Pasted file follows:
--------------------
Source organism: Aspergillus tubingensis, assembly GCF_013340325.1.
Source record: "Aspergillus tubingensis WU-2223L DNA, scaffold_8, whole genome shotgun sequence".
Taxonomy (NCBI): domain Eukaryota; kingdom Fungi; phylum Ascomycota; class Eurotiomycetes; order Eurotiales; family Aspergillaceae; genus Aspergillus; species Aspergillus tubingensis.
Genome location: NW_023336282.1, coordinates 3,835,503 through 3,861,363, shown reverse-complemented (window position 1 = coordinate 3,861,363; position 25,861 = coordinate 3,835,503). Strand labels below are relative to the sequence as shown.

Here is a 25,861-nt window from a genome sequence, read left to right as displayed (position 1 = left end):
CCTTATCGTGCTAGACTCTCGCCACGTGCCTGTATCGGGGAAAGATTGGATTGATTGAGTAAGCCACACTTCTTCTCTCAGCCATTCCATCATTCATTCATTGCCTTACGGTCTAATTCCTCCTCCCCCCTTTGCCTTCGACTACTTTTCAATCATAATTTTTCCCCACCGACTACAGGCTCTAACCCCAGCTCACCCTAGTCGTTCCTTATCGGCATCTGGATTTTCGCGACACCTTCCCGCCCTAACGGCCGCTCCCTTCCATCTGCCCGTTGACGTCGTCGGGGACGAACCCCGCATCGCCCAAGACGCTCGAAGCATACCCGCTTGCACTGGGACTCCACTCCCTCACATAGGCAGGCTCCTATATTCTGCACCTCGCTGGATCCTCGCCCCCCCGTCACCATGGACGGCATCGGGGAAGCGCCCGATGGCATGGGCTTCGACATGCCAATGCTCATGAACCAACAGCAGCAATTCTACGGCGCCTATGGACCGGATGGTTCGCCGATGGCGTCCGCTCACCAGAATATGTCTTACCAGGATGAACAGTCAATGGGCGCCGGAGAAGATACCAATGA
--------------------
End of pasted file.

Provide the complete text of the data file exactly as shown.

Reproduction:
Source organism: Aspergillus tubingensis, assembly GCF_013340325.1.
Source record: "Aspergillus tubingensis WU-2223L DNA, scaffold_8, whole genome shotgun sequence".
Taxonomy (NCBI): domain Eukaryota; kingdom Fungi; phylum Ascomycota; class Eurotiomycetes; order Eurotiales; family Aspergillaceae; genus Aspergillus; species Aspergillus tubingensis.
Genome location: NW_023336282.1, coordinates 3,835,503 through 3,861,363, shown reverse-complemented (window position 1 = coordinate 3,861,363; position 25,861 = coordinate 3,835,503). Strand labels below are relative to the sequence as shown.

Here is a 25,861-nt window from a genome sequence, read left to right as displayed (position 1 = left end):
CCTTATCGTGCTAGACTCTCGCCACGTGCCTGTATCGGGGAAAGATTGGATTGATTGAGTAAGCCACACTTCTTCTCTCAGCCATTCCATCATTCATTCATTGCCTTACGGTCTAATTCCTCCTCCCCCCTTTGCCTTCGACTACTTTTCAATCATAATTTTTCCCCACCGACTACAGGCTCTAACCCCAGCTCACCCTAGTCGTTCCTTATCGGCATCTGGATTTTCGCGACACCTTCCCGCCCTAACGGCCGCTCCCTTCCATCTGCCCGTTGACGTCGTCGGGGACGAACCCCGCATCGCCCAAGACGCTCGAAGCATACCCGCTTGCACTGGGACTCCACTCCCTCACATAGGCAGGCTCCTATATTCTGCACCTCGCTGGATCCTCGCCCCCCCGTCACCATGGACGGCATCGGGGAAGCGCCCGATGGCATGGGCTTCGACATGCCAATGCTCATGAACCAACAGCAGCAATTCTACGGCGCCTATGGACCGGATGGTTCGCCGATGGCGTCCGCTCACCAGAATATGTCTTACCAGGATGAACAGTCAATGGGCGCCGGAGAAGATACCAATGA